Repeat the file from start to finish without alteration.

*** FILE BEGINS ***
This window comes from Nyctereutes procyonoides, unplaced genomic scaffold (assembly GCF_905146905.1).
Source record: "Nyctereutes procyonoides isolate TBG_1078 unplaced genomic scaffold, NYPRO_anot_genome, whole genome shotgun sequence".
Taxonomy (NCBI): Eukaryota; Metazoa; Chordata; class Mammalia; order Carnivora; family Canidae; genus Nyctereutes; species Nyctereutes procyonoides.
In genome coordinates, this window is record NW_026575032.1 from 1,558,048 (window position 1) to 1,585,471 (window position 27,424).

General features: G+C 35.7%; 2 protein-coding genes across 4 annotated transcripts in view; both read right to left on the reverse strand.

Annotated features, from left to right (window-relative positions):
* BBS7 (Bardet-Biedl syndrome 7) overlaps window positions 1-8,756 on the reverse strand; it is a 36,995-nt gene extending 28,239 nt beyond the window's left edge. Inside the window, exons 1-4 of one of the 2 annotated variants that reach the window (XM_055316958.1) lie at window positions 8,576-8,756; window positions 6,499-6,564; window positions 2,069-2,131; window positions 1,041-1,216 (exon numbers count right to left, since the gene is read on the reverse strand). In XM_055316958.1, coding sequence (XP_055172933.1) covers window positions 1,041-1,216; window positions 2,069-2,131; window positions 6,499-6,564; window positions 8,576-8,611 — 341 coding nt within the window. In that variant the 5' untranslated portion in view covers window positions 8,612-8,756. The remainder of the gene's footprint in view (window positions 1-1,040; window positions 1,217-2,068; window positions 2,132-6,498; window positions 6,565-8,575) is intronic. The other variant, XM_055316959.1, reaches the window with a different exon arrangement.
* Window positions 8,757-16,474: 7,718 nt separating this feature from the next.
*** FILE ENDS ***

This window comes from Nyctereutes procyonoides, unplaced genomic scaffold (assembly GCF_905146905.1).
Source record: "Nyctereutes procyonoides isolate TBG_1078 unplaced genomic scaffold, NYPRO_anot_genome, whole genome shotgun sequence".
Taxonomy (NCBI): Eukaryota; Metazoa; Chordata; class Mammalia; order Carnivora; family Canidae; genus Nyctereutes; species Nyctereutes procyonoides.
In genome coordinates, this window is record NW_026575032.1 from 1,558,048 (window position 1) to 1,585,471 (window position 27,424).

General features: G+C 35.7%; 2 protein-coding genes across 4 annotated transcripts in view; both read right to left on the reverse strand.

Annotated features, from left to right (window-relative positions):
* BBS7 (Bardet-Biedl syndrome 7) overlaps window positions 1-8,756 on the reverse strand; it is a 36,995-nt gene extending 28,239 nt beyond the window's left edge. Inside the window, exons 1-4 of one of the 2 annotated variants that reach the window (XM_055316958.1) lie at window positions 8,576-8,756; window positions 6,499-6,564; window positions 2,069-2,131; window positions 1,041-1,216 (exon numbers count right to left, since the gene is read on the reverse strand). In XM_055316958.1, coding sequence (XP_055172933.1) covers window positions 1,041-1,216; window positions 2,069-2,131; window positions 6,499-6,564; window positions 8,576-8,611 — 341 coding nt within the window. In that variant the 5' untranslated portion in view covers window positions 8,612-8,756. The remainder of the gene's footprint in view (window positions 1-1,040; window positions 1,217-2,068; window positions 2,132-6,498; window positions 6,565-8,575) is intronic. The other variant, XM_055316959.1, reaches the window with a different exon arrangement.
* Window positions 8,757-16,474: 7,718 nt separating this feature from the next.